Paying for the border wall and thousands of U.S. troops to reinforce Customs and Border Protection personnel has become a major roadblock to reaching congressional agreement on spending bills and avoiding the threat of a Nov. 21 government shutdown.
Deployed troops "see the news and they know there's a big fight on border funding in Washington" that could affect their promised 3.1% pay raise and the overall defense budget, said Rep. Mac Thornberry, R-Texas, who recently returned from a congressional delegation to visit troops in Afghanistan and Jordan.
"Just because we're having a disagreement on that issue does not mean that they should not be supported," said Thornberry, ranking member of the House Armed Services Committee.
"The clock is ticking, less than a month" to Nov. 21, he said. "I want to fully fund border security and fully fund the military and not have to choose between the two."
However, the House impeachment inquiry "is sucking all the oxygen out of the room, and we're not doing the essential work that the people and our troops expect us to do," Thornberry said.
Congress was unable to reach agreement on the National Defense Authorization Act legislation and spending bills by the Oct. 1 start of the fiscal year; it is now operating on a continuing resolution to keep spending at 2019 levels until Nov. 21.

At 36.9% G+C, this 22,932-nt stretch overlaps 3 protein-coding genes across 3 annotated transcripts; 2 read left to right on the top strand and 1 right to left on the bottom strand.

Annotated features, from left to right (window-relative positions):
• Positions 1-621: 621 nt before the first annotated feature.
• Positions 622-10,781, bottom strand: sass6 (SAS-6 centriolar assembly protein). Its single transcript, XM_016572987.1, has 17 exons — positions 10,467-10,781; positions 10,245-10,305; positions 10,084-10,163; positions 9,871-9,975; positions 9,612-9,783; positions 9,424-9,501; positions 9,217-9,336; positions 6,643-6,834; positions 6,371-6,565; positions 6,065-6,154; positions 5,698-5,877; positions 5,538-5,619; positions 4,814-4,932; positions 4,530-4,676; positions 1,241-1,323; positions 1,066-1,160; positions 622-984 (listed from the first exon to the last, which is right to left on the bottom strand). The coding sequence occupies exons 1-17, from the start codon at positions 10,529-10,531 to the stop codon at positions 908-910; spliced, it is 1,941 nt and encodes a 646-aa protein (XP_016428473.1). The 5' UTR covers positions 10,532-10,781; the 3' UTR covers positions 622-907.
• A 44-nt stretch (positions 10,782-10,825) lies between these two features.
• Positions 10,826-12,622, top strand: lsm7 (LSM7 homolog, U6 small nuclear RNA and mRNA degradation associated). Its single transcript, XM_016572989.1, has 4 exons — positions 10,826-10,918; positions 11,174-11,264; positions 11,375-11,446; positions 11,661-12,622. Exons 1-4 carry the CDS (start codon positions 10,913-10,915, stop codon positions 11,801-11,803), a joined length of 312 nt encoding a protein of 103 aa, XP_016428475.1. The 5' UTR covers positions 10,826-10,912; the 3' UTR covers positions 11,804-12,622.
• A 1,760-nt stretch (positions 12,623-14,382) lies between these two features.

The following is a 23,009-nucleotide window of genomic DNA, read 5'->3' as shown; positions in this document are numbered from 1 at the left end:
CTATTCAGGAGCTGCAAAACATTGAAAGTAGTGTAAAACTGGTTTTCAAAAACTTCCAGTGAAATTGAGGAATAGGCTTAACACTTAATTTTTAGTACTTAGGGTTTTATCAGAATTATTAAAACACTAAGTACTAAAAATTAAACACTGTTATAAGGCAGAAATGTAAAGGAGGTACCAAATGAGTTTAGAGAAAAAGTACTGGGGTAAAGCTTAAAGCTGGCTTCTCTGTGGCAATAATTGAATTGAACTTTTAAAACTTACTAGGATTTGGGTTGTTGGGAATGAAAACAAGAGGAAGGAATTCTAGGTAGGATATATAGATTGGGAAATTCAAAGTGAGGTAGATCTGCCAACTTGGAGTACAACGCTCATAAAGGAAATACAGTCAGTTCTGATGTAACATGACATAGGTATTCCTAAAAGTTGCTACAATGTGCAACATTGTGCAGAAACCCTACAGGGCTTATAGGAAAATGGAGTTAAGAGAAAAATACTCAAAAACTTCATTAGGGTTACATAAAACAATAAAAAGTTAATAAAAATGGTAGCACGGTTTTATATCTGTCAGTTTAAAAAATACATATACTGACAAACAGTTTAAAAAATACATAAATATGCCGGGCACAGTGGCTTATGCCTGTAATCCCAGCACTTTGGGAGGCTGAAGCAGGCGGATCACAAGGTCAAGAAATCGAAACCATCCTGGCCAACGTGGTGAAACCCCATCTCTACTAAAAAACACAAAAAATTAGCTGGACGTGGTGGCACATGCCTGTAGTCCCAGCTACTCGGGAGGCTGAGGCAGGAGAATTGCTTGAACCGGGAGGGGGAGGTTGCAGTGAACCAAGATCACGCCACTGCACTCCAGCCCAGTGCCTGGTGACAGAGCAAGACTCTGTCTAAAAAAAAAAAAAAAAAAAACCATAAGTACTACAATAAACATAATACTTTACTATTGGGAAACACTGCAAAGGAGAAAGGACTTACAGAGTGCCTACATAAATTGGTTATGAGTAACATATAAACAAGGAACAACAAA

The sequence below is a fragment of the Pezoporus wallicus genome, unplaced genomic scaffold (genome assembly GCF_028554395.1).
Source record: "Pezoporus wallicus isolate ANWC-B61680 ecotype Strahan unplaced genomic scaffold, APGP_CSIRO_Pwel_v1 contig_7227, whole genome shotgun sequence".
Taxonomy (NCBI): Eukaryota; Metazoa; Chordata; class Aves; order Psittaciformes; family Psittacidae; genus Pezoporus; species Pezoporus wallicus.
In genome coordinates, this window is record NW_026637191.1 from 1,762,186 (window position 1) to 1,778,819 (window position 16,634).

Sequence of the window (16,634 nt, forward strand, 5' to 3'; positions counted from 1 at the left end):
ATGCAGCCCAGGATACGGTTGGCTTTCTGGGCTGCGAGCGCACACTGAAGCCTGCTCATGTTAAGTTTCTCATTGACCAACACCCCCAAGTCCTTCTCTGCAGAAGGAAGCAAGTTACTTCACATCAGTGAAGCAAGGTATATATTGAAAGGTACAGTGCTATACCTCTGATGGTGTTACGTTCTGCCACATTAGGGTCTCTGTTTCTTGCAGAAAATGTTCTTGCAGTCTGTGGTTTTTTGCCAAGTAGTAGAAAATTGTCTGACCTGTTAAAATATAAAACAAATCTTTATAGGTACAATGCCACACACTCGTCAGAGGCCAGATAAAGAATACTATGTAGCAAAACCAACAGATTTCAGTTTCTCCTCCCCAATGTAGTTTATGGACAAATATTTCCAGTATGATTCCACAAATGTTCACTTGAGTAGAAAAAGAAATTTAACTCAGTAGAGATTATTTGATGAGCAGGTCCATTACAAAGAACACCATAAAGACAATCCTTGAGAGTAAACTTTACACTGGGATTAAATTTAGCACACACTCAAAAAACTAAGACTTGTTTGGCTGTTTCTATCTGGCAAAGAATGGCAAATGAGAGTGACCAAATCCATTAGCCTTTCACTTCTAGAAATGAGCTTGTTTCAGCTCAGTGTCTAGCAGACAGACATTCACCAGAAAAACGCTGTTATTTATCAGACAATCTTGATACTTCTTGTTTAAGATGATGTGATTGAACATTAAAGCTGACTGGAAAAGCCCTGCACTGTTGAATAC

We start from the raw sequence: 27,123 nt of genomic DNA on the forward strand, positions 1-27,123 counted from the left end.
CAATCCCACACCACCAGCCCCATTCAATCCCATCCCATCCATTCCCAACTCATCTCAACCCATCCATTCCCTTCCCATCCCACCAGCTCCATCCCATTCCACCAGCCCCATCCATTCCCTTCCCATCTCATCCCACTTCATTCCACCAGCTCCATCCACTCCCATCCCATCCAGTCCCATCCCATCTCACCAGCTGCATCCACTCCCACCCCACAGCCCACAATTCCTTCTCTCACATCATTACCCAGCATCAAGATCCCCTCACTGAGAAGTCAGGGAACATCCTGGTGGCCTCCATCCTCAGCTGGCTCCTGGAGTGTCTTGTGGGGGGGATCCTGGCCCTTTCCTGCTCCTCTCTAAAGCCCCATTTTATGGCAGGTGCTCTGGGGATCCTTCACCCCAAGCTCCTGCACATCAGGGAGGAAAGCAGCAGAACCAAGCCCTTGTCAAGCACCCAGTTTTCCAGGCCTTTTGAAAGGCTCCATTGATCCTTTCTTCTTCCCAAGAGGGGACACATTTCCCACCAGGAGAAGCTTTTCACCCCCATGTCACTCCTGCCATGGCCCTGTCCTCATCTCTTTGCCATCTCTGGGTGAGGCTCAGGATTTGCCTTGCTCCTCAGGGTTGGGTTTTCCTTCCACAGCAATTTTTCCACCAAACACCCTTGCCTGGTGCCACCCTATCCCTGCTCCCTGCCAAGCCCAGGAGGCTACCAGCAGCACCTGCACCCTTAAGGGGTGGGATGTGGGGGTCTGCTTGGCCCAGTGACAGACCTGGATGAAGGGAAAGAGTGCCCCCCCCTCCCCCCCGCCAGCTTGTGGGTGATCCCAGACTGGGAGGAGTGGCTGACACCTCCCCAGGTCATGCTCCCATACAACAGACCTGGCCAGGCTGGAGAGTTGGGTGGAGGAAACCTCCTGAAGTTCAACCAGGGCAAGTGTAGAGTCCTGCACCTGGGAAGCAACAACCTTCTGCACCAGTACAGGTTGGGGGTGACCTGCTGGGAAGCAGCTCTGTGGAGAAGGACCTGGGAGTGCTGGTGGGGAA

Last week at the Association of the U.S. Army's annual conference in Washington, D.C., Lt. Gen. Todd Semonite, commander of the Army Corps of Engineers, said work on the border wall is progressing.
"My job is basically to stay in construction. As far as any long-term funding ramifications or implications -- I'll leave that up to the Department of Defense," he said.
Semonite noted that about $3.6 billion in funding appropriated by Congress for military construction projects, including schools, firing ranges and hurricane recovery in Puerto Rico, was taken from the DoD budget under emergency order from President Donald Trump and devoted to wall funding.
Most of the 127 military construction military projects in 23 states, 19 countries and three U.S. territories were not going to be awarded in 2019, Semonite said, adding that it is an open question as to whether the funding will be restored.
"It's not my job to guess on how that's going to happen," he said. "I think it's still [DoD's] desire to continue to try to secure that funding to build those critical projects."
At the same AUSA event with Semonite, Lt. Gen. Laura Richardson, commander of Army North, said funding had been secured from the Department of Homeland Security to keep at least 5,500 troops on the border through next September, but that funding also could be affected by the budget impasse. She did not give a figure for the funding from Homeland.
Last month, Defense Secretary Mark Esper and Pentagon officials said that some of the funding from the $3.6 billion diverted from military construction projects would go to building 175 miles of new or reconstructed wall along the border with Mexico.
Pentagon chief spokesman Jonathan Hoffman said at the time, "This funding will all go to adding significantly new capabilities to [Homeland's] ability to prevent illegal entry.
"In areas where we go from, say, a vehicle barrier to a 30-foot wall, we will have a significantly new set of capabilities that didn't exist previously," he said.
At the time of Esper's announcement, House Speaker Nancy Pelosi, D-California, issued a statement: "The administration's irresponsible decision to transfer funds from appropriated U.S. military construction makes America less safe and dishonors the Constitution."
-- Richard Sisk can be reached at Richard.Sisk@Military.com.